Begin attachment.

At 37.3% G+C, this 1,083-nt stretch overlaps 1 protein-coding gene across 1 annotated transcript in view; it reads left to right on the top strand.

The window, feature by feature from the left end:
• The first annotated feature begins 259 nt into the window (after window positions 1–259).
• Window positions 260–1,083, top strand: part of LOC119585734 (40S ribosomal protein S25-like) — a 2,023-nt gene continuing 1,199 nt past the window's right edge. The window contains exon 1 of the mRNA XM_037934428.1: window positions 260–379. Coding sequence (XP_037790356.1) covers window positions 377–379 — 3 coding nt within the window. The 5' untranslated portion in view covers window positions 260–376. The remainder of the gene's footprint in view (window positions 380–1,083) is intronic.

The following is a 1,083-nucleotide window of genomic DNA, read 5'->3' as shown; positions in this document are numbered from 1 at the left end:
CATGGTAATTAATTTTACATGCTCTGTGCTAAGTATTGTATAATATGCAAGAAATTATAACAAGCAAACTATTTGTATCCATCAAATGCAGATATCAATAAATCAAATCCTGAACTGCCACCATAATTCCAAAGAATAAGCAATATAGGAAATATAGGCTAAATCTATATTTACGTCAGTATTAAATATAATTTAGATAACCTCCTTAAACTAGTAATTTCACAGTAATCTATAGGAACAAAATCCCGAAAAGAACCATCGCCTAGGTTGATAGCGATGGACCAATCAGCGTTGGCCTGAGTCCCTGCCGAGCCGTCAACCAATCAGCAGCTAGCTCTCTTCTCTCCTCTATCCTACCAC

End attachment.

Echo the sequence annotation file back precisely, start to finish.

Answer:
At 37.3% G+C, this 1,083-nt stretch overlaps 1 protein-coding gene across 1 annotated transcript in view; it reads left to right on the top strand.

The window, feature by feature from the left end:
• The first annotated feature begins 259 nt into the window (after window positions 1–259).
• Window positions 260–1,083, top strand: part of LOC119585734 (40S ribosomal protein S25-like) — a 2,023-nt gene continuing 1,199 nt past the window's right edge. The window contains exon 1 of the mRNA XM_037934428.1: window positions 260–379. Coding sequence (XP_037790356.1) covers window positions 377–379 — 3 coding nt within the window. The 5' untranslated portion in view covers window positions 260–376. The remainder of the gene's footprint in view (window positions 380–1,083) is intronic.

The following is a 1,083-nucleotide window of genomic DNA, read 5'->3' as shown; positions in this document are numbered from 1 at the left end:
CATGGTAATTAATTTTACATGCTCTGTGCTAAGTATTGTATAATATGCAAGAAATTATAACAAGCAAACTATTTGTATCCATCAAATGCAGATATCAATAAATCAAATCCTGAACTGCCACCATAATTCCAAAGAATAAGCAATATAGGAAATATAGGCTAAATCTATATTTACGTCAGTATTAAATATAATTTAGATAACCTCCTTAAACTAGTAATTTCACAGTAATCTATAGGAACAAAATCCCGAAAAGAACCATCGCCTAGGTTGATAGCGATGGACCAATCAGCGTTGGCCTGAGTCCCTGCCGAGCCGTCAACCAATCAGCAGCTAGCTCTCTTCTCTCCTCTATCCTACCAC